Maddie’s aunt keeps her in touch with Blanks, neighborhoodWritten by Brandi Barhite | Associate Editor | email@example.com
Editor’s note: Toledo Free Press will follow the Blank family of Millbury for one year as they rebuild their lives after a June 5 tornado destroyed their Main Street home.
When Ed and Julie Blank lost their home on the night of June 5, they also lost the joy of watching Maddie Walters ride her bicycle, play in the yard and just be one of the kids in the neighborhood.
And while they only see the second-grader on occasional visits, they think of her frequently and want the best for the little girl who lost her whole family and home to the tornado.
“I miss seeing her and her brother Hayden riding their bikes on the driveway and they had a basketball hoop out there,” Julie Blank said. “They used to come over and go swimming, and I am sure I will miss that.”
Maddie’s aunt and legal guardian, Amy Sigler, does her best to keep her late sister’s daughter connected to the Blanks and the rest of the Millbury neighborhood. Amy brings Maddie to walk the property where her home once stood.
“It is something we do periodically. Drive through to just be there. That is where she was born and grew up. If neighbors are out, we say hello to them.”
But Amy and the Blanks were connected long before the tornado. Amy’s husband, Craig, grew up next door to Julie, and later Amy became her Mary Kay consultant.
Then, six months before the tornado, Ed’s son, Eddie, purchased the Siglers home in Millbury.
With that purchase, God’s plan was under way, according to Amy. She and her husband moved to Northwood with their twin daughters, Abbie and Evie, who are one year younger than Maddie.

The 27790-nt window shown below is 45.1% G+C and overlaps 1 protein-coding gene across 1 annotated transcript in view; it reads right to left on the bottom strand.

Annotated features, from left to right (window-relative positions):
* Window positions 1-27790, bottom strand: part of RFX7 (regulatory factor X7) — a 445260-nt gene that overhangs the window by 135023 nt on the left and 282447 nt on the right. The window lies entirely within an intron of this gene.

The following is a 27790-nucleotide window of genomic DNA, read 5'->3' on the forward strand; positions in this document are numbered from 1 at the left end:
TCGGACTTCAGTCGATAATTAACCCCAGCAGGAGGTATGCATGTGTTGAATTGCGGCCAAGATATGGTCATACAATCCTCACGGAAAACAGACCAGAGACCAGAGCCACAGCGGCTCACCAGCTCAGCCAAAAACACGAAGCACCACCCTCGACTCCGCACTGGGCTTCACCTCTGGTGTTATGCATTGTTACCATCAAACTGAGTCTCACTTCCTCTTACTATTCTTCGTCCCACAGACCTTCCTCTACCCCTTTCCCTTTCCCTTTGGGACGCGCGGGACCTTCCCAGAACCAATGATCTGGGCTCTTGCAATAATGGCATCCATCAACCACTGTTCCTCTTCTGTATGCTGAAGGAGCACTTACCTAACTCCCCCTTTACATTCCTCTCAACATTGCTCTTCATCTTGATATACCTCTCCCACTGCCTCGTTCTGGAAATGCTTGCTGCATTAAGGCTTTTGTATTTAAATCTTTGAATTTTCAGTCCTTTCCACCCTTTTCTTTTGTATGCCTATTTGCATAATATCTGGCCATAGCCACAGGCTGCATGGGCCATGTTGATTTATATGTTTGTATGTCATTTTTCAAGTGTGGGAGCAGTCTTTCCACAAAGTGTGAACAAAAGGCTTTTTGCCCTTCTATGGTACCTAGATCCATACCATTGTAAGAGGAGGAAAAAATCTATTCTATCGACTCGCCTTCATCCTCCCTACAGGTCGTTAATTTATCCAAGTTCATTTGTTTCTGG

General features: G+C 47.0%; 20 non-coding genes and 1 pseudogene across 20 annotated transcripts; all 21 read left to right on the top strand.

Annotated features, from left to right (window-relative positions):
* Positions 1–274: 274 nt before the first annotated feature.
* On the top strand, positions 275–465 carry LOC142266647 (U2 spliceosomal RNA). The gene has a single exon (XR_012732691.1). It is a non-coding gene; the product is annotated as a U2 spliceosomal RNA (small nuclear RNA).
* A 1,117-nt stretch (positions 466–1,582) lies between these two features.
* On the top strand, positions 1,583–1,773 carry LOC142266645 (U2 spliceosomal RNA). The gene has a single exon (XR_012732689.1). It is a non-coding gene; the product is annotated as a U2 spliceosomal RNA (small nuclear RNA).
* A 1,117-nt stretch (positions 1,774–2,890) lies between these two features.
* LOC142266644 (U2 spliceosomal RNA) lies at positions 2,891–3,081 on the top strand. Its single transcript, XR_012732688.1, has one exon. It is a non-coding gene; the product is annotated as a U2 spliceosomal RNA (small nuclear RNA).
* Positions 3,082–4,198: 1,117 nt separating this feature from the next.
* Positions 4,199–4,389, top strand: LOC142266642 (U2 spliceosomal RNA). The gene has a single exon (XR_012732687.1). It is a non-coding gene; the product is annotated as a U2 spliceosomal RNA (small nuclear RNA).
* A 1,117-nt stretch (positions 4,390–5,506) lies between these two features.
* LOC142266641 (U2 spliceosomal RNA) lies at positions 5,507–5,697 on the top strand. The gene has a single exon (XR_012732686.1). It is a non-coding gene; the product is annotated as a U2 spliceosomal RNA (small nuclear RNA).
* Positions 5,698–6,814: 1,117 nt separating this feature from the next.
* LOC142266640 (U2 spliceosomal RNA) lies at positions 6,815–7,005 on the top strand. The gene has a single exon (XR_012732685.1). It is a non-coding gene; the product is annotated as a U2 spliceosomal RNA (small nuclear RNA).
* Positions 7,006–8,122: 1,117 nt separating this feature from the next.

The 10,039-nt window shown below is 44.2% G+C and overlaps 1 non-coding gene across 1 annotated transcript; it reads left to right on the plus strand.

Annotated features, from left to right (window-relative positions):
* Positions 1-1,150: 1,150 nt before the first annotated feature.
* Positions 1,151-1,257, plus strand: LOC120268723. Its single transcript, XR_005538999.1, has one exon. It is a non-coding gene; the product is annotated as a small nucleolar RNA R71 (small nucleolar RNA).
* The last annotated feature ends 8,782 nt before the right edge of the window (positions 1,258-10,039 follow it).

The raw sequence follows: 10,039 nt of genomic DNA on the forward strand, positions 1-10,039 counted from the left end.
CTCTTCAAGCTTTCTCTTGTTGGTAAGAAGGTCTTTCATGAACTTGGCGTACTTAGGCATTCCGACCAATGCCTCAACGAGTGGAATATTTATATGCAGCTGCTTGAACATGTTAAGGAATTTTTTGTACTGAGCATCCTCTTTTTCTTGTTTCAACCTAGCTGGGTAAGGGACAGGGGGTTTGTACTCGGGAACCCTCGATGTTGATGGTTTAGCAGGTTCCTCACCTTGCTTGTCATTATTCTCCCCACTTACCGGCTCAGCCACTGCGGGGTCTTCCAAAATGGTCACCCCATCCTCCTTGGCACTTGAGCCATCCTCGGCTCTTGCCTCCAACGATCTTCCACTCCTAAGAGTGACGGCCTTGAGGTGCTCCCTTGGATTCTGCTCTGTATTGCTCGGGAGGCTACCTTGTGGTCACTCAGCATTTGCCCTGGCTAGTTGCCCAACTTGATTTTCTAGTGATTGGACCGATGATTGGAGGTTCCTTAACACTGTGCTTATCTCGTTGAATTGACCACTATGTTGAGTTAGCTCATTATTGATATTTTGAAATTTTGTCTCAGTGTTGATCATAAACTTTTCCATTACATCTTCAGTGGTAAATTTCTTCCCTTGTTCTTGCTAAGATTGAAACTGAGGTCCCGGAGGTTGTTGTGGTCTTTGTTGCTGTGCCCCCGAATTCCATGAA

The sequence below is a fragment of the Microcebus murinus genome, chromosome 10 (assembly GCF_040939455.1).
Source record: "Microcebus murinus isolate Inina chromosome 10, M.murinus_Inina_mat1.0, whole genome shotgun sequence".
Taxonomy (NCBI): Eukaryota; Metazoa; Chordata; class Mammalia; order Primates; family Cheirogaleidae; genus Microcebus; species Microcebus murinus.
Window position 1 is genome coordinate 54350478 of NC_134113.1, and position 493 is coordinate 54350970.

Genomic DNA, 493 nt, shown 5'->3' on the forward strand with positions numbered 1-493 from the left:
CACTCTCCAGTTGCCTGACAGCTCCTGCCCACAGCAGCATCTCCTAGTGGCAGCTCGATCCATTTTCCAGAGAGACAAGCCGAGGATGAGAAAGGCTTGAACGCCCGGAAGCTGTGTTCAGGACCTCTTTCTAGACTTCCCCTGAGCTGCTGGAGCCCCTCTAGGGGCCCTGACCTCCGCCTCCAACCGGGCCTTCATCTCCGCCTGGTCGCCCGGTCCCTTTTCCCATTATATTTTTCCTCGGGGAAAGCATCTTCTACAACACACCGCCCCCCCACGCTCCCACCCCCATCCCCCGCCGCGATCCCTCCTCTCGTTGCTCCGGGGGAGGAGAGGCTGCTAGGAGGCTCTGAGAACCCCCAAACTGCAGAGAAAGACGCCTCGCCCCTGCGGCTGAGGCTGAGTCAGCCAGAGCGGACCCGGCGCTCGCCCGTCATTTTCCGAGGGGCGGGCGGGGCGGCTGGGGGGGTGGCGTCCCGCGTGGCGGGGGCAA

Their new one-story home is handicap accessible. This ended up being helpful when they brought Maddie home in a wheelchair because of the injuries sustained when the tornado threw her 20 feet into the air.
Maddie also used their pool for physical therapy.
“God’s hand has been on that girl since Day 1,” Amy said. “It has been difficult this past year, but also a blessing to see how God has used this tragedy to bring people closer to him.”
People have been forced to look at Maddie’s life and said, “I want to make sure I don’t mess up this life,” Amy said. They have also secured their eternal life with God.
Amy and her family talk to Maddie about seeing her family in heaven. Life on Earth is short and temporary — and sometimes cut way too short — but Maddie will see her mom, Mary, dad, Ryan and little brother, Hayden, someday.
While Maddie has become their third daughter, they don’t want her to lose the memory of her parents and she still calls them aunt and uncle. One time, long before the tornado, Amy and her husband talked about possibly adopting a third child. When the will called for Amy to take Maddie, they knew it was part of God’s plan.
People often say her religion has helped her find peace in this tragedy, but it is more than religion, “It is a deep relationship with Jesus Christ,” Amy said.
For now, nothing will become of the property where Maddie’s home once stood next to the Blanks. Amy said it is in the estate’s name and it will remain empty so the family can walk the grounds freely. Although grass and sidewalks will be installed, “nothing will become of it until we feel God’s direction,” Amy said.
After all, it is up to God. The tornado. Maddie. The empty lot.
“God is good. God is still in control,” Amy said.